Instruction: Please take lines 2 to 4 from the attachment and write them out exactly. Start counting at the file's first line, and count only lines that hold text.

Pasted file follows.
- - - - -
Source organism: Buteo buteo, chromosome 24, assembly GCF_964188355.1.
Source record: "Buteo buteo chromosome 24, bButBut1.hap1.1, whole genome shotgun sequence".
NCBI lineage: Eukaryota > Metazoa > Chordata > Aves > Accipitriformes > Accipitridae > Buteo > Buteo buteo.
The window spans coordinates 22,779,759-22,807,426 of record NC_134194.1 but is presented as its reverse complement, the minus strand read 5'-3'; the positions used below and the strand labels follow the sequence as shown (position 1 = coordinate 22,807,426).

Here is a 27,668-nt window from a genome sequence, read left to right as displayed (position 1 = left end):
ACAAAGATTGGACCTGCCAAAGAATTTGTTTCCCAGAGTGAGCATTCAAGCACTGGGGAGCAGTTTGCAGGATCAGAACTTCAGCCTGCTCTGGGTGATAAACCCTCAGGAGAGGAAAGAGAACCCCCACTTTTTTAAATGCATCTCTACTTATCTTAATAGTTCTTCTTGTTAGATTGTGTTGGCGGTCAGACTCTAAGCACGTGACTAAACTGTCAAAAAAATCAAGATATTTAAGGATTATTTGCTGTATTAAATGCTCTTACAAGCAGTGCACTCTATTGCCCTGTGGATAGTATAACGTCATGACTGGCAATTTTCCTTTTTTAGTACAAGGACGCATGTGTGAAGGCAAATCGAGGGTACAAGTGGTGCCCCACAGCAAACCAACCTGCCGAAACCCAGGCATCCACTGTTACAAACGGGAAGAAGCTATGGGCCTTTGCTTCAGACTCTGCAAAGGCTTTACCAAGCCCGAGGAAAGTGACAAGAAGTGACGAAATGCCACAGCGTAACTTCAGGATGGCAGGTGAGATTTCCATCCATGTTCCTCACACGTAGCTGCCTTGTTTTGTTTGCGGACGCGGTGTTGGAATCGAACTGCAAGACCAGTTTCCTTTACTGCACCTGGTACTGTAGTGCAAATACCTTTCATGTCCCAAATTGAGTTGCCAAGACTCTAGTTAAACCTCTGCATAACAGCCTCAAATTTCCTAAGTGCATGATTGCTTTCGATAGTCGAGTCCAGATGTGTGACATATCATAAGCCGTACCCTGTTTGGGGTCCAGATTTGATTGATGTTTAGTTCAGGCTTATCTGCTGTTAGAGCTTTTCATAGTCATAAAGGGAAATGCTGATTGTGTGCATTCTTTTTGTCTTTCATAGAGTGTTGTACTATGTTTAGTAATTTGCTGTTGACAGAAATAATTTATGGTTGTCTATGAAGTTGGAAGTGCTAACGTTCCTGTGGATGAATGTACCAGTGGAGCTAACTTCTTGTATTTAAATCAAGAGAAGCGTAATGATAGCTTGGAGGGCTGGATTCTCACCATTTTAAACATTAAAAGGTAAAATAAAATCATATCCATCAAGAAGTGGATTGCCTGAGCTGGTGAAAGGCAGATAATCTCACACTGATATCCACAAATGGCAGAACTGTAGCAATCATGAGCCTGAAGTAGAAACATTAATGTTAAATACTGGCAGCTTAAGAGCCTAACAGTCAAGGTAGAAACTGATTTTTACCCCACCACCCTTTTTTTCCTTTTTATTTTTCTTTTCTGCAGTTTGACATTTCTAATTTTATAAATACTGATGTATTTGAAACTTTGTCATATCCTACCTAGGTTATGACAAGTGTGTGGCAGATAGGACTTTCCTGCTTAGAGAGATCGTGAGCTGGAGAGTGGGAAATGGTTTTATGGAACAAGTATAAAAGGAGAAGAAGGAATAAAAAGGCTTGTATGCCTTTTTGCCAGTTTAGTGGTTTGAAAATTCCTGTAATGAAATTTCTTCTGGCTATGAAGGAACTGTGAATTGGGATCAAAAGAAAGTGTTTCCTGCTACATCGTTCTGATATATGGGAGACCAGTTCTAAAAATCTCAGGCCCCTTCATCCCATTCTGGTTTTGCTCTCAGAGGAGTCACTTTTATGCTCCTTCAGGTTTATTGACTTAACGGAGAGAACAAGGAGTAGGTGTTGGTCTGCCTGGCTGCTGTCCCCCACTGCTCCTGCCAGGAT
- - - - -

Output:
Source record: "Buteo buteo chromosome 24, bButBut1.hap1.1, whole genome shotgun sequence".
NCBI lineage: Eukaryota > Metazoa > Chordata > Aves > Accipitriformes > Accipitridae > Buteo > Buteo buteo.
The window spans coordinates 22,779,759-22,807,426 of record NC_134194.1 but is presented as its reverse complement, the minus strand read 5'-3'; the positions used below and the strand labels follow the sequence as shown (position 1 = coordinate 22,807,426).